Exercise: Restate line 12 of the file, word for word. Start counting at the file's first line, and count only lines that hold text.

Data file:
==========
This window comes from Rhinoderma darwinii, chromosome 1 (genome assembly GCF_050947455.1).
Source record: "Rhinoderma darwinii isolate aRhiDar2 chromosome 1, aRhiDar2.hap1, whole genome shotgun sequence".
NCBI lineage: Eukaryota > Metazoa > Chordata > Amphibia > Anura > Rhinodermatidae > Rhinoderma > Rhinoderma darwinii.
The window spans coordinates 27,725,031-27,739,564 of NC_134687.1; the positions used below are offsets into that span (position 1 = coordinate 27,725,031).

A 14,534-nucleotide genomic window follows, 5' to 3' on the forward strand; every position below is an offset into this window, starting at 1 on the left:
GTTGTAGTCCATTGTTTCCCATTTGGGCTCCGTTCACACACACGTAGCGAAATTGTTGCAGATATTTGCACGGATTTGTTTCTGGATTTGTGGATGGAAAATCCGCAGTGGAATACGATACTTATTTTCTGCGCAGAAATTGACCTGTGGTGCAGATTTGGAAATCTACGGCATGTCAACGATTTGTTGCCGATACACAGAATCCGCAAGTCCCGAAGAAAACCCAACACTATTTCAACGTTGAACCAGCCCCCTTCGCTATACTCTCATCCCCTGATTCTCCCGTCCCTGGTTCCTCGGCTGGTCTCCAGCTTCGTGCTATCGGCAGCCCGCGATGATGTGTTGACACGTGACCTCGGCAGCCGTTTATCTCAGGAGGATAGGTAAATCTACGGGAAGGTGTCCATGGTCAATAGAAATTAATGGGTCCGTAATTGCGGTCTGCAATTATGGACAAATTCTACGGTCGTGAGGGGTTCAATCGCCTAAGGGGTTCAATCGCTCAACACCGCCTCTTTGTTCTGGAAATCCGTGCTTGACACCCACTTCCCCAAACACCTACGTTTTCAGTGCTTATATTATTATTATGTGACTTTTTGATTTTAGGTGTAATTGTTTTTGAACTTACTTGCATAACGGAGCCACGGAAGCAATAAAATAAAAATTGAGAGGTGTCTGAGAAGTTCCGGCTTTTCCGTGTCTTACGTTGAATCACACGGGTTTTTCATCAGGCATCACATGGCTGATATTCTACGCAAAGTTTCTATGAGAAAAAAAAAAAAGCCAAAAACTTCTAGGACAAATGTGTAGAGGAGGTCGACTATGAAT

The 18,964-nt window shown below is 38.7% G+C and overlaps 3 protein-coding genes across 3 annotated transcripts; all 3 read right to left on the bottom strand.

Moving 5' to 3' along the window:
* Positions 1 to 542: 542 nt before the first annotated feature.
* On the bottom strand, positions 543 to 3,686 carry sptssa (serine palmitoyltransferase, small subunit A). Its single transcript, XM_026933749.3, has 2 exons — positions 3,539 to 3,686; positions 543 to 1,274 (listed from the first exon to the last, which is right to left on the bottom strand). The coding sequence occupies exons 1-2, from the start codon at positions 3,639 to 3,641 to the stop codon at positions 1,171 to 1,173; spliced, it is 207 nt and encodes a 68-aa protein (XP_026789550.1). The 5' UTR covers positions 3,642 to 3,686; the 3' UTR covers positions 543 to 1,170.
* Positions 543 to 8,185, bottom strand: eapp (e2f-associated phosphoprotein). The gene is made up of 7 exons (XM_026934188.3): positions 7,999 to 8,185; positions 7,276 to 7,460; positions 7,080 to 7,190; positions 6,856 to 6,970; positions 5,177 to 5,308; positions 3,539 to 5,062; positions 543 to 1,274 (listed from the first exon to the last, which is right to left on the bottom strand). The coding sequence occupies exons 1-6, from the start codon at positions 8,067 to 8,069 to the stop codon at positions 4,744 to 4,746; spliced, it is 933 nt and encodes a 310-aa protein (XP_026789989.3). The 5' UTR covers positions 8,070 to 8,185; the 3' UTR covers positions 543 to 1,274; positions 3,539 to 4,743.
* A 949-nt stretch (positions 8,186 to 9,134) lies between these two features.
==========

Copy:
* A 949-nt stretch (positions 8,186 to 9,134) lies between these two features.